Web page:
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Internal Displacement of South Sudanese Civilians

Exploring key factors behind a growing refugee crisis


South Sudan gained independence from Sudan on July 2011 as the outcome of a 2005 agreement that ended Africa's longest-running civil war. This makes it the world's newest country.


A decade after independence South Sudan still faces internal conflict, political instability, food insecurity, inter-communal violence, and armed confrontations. Combined, those phenomena have led to massive displacement of civilians. The United Nations Refugee Agency (UNHCR) estimates that 2.2 million South Sudanese have been displaced within the territory, with as many as another 2.3 million currently living as refugees in neighboring States. Certain groups of displaced civilians, including women, children, the elderly, and people with illnesses or disabilities, are particularly vulnerable. They are severely affected in such situations, as displacement often reduces access to relevant resources and assistance and exacerbates their risk of experiencing violence, discrimination, and marginalization. Displacement in South Sudan is predominantly prompted by armed conflict, inter-communal violence, and natural causes such as droughts or floods. This blog article examines the key variables that have forced internally displaced people (IDPs) to flee their homes and shelter within protected camps.

Floods in South Sudan ©MSF/Tetiana Gaviuk

Extreme weather conditions threaten the well-being of camp residents. In Bentiu, for example, erosion and heavy rainfall are slowly destroying the dikes protecting IDPs’ homes against flooded rivers, exposing thousands of vulnerable people to homelessness or destruction of property. IDPs camps in South Sudan are highly dependent on humanitarian aid and mostly funded by civil society organizations and United Nations (UN) specialized agencies.


However, resources are limited, and IDPs’ assistance needs could hardly be met in 2022, due to underfunding of the main humanitarian actors involved in South Sudan. Indeed, in a recent publication, the UNHCR highlighted that the current global economic and political context, including a rise in the number of forcibly displaced civilians caused by the Ukrainian crisis, had led to an explosion of the UNHCR “needs-based budget”, resulting in an important funding gap for other displaced communities across the world. With a funding gap of 134 million dollars for South Sudan, the UN agency warns that a restriction of its operations could have a dramatic impact on IDPs in the country. Indeed, many still depend on basic humanitarian aid, including core relief, protection, shelter, relocation, provision of medical services, education, and support for economic self-reliance.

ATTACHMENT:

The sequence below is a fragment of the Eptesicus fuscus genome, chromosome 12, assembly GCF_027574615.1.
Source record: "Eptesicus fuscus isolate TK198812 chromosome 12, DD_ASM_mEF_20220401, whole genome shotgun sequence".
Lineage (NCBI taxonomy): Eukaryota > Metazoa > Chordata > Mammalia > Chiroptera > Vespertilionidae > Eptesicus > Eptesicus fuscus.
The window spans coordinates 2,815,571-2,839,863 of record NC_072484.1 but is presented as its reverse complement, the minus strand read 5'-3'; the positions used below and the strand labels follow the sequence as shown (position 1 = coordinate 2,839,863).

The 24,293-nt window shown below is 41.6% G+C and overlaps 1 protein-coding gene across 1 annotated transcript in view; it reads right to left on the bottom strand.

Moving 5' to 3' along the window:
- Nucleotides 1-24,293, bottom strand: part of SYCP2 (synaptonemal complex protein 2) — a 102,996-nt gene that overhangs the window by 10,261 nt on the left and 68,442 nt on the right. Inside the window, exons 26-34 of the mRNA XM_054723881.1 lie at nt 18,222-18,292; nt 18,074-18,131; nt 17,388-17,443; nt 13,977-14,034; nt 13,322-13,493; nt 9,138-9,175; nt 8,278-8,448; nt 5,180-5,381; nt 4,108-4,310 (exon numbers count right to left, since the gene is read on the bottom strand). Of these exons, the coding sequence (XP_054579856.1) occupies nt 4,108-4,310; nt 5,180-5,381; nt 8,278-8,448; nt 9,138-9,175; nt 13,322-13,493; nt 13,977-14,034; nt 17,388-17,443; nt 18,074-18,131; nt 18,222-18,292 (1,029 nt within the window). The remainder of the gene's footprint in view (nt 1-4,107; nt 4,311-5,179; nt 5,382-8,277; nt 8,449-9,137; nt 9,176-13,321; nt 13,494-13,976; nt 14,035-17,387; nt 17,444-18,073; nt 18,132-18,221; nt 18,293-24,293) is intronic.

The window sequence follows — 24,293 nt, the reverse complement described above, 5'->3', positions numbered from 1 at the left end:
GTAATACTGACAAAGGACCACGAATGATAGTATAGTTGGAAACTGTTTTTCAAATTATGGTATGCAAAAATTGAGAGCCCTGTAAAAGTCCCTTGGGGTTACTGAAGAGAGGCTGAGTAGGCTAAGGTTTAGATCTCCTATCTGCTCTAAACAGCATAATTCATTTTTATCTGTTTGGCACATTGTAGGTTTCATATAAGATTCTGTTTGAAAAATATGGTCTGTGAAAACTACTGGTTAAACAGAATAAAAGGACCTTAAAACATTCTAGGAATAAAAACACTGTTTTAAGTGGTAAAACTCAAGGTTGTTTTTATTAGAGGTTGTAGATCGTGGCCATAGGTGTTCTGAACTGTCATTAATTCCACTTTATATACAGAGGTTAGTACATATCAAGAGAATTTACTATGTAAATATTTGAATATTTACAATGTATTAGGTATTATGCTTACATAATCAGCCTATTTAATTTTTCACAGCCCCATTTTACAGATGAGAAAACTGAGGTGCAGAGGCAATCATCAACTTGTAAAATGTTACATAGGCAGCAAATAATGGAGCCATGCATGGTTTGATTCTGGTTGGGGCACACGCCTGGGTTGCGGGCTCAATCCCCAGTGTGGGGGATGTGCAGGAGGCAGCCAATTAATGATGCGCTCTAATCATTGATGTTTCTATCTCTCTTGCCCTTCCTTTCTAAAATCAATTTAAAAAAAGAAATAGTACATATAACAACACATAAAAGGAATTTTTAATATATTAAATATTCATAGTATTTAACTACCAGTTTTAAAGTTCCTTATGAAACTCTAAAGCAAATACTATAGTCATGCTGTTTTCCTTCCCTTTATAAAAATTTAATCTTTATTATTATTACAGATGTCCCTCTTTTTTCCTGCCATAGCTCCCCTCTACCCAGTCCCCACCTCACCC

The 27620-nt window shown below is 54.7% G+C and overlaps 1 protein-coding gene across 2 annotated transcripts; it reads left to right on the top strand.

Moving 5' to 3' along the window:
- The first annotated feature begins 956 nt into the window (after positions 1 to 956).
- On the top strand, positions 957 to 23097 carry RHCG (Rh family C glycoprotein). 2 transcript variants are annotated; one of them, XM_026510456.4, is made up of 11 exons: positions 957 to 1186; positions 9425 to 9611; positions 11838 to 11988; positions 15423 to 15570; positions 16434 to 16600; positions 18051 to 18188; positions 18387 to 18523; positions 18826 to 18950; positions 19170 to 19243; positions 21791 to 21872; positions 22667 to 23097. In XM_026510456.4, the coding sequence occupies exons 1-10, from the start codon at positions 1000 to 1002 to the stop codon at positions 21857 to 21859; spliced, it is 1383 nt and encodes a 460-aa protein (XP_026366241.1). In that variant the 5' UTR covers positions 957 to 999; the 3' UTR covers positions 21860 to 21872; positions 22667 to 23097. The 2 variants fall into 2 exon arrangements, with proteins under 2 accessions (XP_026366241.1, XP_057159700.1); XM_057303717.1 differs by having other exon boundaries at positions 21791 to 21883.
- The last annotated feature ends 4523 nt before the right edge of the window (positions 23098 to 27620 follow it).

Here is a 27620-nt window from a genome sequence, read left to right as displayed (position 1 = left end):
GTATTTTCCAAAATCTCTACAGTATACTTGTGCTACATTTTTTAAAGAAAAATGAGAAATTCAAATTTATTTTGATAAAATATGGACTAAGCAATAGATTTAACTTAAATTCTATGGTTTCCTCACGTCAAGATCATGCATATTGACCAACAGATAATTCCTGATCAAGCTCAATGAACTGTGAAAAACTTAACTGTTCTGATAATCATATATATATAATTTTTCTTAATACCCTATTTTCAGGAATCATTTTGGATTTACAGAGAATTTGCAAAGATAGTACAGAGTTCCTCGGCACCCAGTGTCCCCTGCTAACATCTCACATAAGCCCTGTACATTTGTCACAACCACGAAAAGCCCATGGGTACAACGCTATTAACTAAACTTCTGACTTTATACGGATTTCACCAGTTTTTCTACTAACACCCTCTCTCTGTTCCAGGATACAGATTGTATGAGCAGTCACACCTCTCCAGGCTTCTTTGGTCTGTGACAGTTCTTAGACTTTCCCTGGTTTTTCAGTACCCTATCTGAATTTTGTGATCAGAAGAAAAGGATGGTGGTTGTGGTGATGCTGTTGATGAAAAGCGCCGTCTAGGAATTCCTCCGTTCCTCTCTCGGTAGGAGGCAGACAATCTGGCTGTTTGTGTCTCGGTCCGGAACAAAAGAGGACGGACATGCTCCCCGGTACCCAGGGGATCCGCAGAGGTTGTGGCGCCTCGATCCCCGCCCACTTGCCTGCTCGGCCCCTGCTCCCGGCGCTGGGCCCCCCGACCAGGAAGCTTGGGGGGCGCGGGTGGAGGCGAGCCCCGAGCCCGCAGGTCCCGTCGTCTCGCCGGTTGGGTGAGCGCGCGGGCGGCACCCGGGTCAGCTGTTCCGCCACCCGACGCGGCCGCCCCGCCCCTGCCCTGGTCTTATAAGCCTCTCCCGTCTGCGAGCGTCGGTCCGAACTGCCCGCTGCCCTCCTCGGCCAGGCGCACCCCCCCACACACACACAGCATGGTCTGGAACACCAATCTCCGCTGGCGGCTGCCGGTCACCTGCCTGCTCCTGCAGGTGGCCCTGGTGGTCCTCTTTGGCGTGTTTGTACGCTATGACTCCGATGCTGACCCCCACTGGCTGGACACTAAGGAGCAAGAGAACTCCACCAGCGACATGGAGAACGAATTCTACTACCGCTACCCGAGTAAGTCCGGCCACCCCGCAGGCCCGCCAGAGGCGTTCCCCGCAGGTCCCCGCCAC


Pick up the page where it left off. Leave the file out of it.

Resurgence in armed violence and civilian casualties


Increasing inter-communal and inter-ethnic violence is another key driver of displacement for South Sudanese civilians. Fights regularly erupt between communities, with members taking up arms and attacking other tribes or ethnic groups. In December 2022, clashes between the Murle and Nuer communities killed more than 50 people in Jonglei State, and led to the subsequent mobilization of youth groups to engage in raids and retaliation. The alarming proliferation of armed clashes between different groups and communities since the ratification of the Revitalized Agreement in 2018 has evolved into a “mutant breed of traditional forms of raiding and extensions of political rivalries at the national level”.


Understanding the root causes of such conflicts is particularly challenging considering the decentralized nature of the disputes, which are generally “organized around ethnic or sub-ethnic lines” by different armed actors ranging from organized armed militias to youth voluntary groups. These disputes often develop in environments affected by tensions, power vacuums, food insecurity, or political instability.


Reports suggest that inter-communal disputes can be linked to the civil war and power struggles that have opposed the government to other armed forces for the last ten years. It is indeed alleged that “ethnicity has often been mobilized for offensive [...] purposes, or to disguise the true motivations of political and military elites”. Despite the largely irregular and unpredictable nature of these violent incidents, it seems that inter-communal violence has been fueled by elite stakeholders.


Cattle market. South Sudan © UNMISS